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Bullseye

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It’s the darts that does it. They’re out at a bar, celebrating the fact that Billy finally got a fake ID and Kate finally doesn’t need one, and Kate can seriously never resist a dart board.

America is reluctant to join her, and once she finally does, it’s pretty clear why.

“At first I thought she must have been trying to hustle you!” Teddy is telling Kate way too loudly “I mean, we know she’s got great aim, it doesn’t make sense for her to be this bad.”

America turns to Billy and asks, conversationally, “You boy does know I could end him, right?”

Billy raises his eyebrows, but grabs Teddy’s arm gamely and tugs him off to the jukebox.

The next day, Kate decides she’s going to teach America how to shoot a bow.

“Hey, that was kind of okay!” Kate says.

America walks down the length of the range to retrieve the arrow from the place where it’s sticking out of the target, somewhere left of center. “No need to sound so surprised, princess,” she calls back, looking down at the arrow she’s just pulled free.

“No, I mean it,” Kate barrels on, “I’ve seen beginners shoot before, and it can get pretty ugly, my friend. But you, you picked up the stance pretty quick, and it’s not like you needed to build up your arm strength, and you’re already pretty in touch with your body…”

As she’s speaking, America is stepping up to face the target again, stepping into the stance, aiming. Kate trails off as she releases her arm, so they can watch the arrow fly in silence. It comes up about an inch off from where the last one hit, but not much closer to the center.

Still, “Not bad, Chavez,” Kate says approvingly.

America sighs, though, and asks, “Not so good, though, either, right?”

“Well, no,” Kate says, grin off-center, hand on her hip, “But you can’t go getting too good anyway, right? Or you guys wouldn't need me anymore.”

America snorts. “Don’t be stupid, chica, it’s not a good look for you.”

“If I didn’t know better, I’d say that was almost a compliment.” Kate’s smile grows wider, delighted and a little bit assholeish, a Clint Barton grin, essentially. America shifts on her feet uncomfortably.

“Okay, here, let’s try again,” Kate says. “Grab another arrow. Now, what you’ve been doing is good—your form’s not bad for a beginner, and you’ve got pretty good aim as a general thing, it’s just that those two things aren’t lining up right yet, right?”

America nods, looking thoughtful, and Kate steps closer. “Okay, now draw and hold it, let me see you.”

America does, and the way Kate looks her over is different from before—it’s measured, considering, the way she looks at a fight before yelling out a plan and leaping in. America shivers and hopes it doesn't show.

“Okay, here,” Kate says, stepping forward and putting a hand on America’s mid-back, just above where the hooks of her bra clasp, “You’re going to want to feel it here,” she says, voice close, just below America’s ear, two finger tapping America’s tensed, bent elbow. “Relax now, then draw and try again, make it one motion and—Clint said once, and I'd never heard anyone describe it before, so I remembered, he said there’s this moment,” her voice is low and soft and quick now, as America lets the bowstring relax, drops her arm, takes a breath and listens, “When you draw, and the wire tenses, and once you feel it tense, your back muscles tighten and lock, and you slow your breathing, exhale, and just as you relax your hand to let that arrow go, right then, in that moment, no matter what other shit show is going on all around you, in that moment, you’re perfect.”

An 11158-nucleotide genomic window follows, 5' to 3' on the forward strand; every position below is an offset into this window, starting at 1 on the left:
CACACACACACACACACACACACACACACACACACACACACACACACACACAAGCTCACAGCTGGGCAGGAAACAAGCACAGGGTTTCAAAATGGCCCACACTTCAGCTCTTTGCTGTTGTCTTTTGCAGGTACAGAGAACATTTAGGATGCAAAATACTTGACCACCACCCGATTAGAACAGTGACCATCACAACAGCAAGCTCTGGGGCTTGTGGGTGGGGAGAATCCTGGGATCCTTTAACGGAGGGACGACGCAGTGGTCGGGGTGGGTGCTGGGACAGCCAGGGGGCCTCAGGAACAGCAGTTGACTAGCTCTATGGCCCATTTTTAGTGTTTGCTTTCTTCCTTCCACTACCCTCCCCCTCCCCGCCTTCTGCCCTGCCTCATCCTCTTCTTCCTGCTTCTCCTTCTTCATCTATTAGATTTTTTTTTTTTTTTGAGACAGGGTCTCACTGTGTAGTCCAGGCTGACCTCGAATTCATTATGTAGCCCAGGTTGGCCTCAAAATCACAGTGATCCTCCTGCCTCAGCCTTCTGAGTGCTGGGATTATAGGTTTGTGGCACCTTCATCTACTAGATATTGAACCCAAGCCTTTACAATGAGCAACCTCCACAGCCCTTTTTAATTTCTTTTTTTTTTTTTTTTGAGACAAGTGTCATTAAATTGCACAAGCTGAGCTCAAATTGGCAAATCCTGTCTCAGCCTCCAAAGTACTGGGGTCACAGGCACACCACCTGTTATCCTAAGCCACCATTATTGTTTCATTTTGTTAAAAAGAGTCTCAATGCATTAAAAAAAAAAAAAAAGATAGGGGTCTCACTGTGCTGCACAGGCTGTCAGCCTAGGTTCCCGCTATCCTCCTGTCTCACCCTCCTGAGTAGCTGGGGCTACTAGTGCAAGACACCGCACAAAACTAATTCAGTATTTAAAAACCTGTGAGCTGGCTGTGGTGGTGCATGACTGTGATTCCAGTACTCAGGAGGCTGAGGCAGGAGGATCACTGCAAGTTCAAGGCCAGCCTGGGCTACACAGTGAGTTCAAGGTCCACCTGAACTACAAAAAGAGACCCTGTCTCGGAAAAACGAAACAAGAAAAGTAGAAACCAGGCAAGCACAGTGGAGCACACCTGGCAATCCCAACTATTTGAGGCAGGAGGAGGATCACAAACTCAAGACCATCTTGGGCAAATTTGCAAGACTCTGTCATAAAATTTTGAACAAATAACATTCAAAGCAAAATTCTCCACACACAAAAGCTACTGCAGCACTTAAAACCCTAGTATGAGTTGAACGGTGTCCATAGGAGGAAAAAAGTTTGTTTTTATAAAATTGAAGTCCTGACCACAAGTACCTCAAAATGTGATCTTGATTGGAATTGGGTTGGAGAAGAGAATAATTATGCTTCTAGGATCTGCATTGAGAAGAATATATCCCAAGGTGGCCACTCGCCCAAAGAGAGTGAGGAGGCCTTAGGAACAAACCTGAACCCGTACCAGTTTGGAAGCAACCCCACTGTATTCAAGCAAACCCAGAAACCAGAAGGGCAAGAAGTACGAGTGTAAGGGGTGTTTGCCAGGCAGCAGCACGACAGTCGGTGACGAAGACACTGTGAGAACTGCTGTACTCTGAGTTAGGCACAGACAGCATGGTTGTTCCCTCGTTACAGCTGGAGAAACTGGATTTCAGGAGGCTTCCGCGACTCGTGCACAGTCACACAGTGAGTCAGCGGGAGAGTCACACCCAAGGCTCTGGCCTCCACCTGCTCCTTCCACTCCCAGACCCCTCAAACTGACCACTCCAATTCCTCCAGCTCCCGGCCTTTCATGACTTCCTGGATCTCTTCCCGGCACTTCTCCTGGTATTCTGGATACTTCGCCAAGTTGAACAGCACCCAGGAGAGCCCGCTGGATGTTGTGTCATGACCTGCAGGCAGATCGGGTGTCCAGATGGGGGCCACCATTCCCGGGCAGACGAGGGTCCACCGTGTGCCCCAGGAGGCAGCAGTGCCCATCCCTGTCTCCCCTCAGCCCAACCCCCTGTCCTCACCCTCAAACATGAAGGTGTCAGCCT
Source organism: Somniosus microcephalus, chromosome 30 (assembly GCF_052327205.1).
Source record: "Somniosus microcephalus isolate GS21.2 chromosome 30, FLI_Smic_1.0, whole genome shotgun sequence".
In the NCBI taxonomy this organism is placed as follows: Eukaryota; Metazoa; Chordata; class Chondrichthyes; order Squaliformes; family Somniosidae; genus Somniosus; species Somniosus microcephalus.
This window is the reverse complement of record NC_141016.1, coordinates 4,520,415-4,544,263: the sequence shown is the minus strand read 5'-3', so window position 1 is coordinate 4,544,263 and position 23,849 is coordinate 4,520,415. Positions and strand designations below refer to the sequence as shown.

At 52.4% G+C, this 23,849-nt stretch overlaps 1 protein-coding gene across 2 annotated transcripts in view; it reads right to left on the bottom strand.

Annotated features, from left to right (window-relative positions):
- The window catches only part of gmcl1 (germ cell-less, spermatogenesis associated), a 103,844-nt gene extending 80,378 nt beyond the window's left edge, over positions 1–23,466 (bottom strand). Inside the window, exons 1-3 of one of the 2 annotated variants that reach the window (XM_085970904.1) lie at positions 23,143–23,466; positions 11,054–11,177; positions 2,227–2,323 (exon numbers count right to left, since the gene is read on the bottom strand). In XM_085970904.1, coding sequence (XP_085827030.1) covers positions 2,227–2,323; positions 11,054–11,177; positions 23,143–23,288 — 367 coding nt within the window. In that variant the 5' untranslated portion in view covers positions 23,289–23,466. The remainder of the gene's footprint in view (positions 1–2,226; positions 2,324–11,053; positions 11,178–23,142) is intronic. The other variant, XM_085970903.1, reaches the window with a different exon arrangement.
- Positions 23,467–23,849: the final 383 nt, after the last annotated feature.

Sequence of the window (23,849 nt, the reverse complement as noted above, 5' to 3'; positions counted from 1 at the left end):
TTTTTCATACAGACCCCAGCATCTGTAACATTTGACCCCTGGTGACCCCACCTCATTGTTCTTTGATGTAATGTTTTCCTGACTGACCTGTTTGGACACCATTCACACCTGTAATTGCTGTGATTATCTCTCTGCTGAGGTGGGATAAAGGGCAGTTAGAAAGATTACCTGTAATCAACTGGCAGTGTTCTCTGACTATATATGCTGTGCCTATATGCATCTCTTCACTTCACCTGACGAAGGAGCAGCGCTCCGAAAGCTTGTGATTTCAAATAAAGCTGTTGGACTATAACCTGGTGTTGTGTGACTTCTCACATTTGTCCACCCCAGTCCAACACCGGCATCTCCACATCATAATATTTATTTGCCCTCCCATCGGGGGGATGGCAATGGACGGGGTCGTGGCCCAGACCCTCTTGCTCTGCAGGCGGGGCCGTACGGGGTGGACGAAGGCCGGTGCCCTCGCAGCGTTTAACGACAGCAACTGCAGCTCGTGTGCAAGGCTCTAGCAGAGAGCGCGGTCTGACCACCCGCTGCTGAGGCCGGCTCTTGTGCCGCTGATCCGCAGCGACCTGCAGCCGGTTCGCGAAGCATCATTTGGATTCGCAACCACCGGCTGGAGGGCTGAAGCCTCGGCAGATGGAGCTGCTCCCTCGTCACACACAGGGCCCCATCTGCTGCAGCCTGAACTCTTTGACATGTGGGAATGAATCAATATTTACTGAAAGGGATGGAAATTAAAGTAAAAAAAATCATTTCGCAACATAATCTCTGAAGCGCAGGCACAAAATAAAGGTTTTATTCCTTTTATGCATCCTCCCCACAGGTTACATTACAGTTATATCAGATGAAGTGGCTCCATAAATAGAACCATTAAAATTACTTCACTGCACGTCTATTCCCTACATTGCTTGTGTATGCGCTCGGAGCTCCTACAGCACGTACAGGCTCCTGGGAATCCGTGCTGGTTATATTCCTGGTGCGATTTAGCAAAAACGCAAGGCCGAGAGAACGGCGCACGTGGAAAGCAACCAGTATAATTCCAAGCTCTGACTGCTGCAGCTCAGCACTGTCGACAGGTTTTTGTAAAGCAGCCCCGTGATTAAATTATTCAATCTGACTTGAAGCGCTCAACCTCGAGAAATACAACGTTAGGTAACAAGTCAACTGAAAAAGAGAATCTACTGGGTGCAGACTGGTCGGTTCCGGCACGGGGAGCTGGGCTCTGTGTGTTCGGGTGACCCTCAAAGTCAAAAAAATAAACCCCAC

America turns her head, just the tiniest bit, because the littlest motion is all she needs to look Kate in the eye, she’s standing so close. “And where in all that perfect are you supposed to aim?”

Kate opens her mouth into a single, soundless laugh and America can hear the breath as is leaves her. “That part’s got to be automatic, I guess. You don’t think about it, you feel it.” She steps back. “Now you try.”

America nods and takes a deep breath, then swings the bow up again. She can feel the place where Kate touched her back, you’re going to want to feel it here, and it’s true, she draws and the wire tenses and so does she. Slow your breathing, exhale, relax your hand.

The arrow flies.

America blinks, and then looks at the target the arrow is buried in. It’s not dead-center, or anything, but it is significantly closer than it was before. As signs go, it’ll have to do. She turns to Kate, who is grinning again, hands on her hips, and asks, “Do I have to make it dead-center before you’ll kiss me?” America doesn’t generally object to being the one who initiates the kissing, but this whole afternoon has been Kate’s idea, and America is willing to play by her rules. Plus, it always feels like it’s somehow bad form to make the first move with thought-they-were-straight girls.

Kate’s still smiling, but there’s a bit of a bemused edge to it now.

“I wasn’t trying to seduce you with arrows, Chavez,” she says. “I mean, if it worked, I’m not complaining, though Clint’s never going to let me live it down, but I don’t have a master plan, here. I just thought it might be fun.”

That’s not what America was expecting, but she can work with it. She sets the bow down carefully—she has a sense that not respecting the bow would end this thing before it even begins—and steps forward.

“For the record, seducing me with weaponry pretty much always works, Princess,” she says, letting her voice go low and a little dangerous.

Kate’s eyelashes flutter. “I’ll keep it in mind,” she says, but her voice sounds a little shaky.

Kate leans in, and America can feel her back muscles tensing as her breathing slows and she exhales and—in that moment, you’re perfect—Kate kisses her.